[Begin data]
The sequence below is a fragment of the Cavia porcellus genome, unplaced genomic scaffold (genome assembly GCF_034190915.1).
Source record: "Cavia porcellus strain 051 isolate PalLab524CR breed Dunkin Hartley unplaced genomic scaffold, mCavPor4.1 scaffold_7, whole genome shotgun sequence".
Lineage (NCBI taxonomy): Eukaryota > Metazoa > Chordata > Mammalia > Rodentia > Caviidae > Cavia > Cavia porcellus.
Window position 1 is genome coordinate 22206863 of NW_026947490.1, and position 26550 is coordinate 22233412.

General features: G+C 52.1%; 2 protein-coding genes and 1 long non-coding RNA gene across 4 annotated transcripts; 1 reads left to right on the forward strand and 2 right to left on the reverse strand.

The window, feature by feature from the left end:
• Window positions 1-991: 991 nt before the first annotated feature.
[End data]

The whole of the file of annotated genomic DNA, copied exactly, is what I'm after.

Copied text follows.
The sequence below is a fragment of the Cavia porcellus genome, unplaced genomic scaffold (genome assembly GCF_034190915.1).
Source record: "Cavia porcellus strain 051 isolate PalLab524CR breed Dunkin Hartley unplaced genomic scaffold, mCavPor4.1 scaffold_7, whole genome shotgun sequence".
Lineage (NCBI taxonomy): Eukaryota > Metazoa > Chordata > Mammalia > Rodentia > Caviidae > Cavia > Cavia porcellus.
Window position 1 is genome coordinate 22206863 of NW_026947490.1, and position 26550 is coordinate 22233412.

General features: G+C 52.1%; 2 protein-coding genes and 1 long non-coding RNA gene across 4 annotated transcripts; 1 reads left to right on the forward strand and 2 right to left on the reverse strand.

The window, feature by feature from the left end:
• Window positions 1-991: 991 nt before the first annotated feature.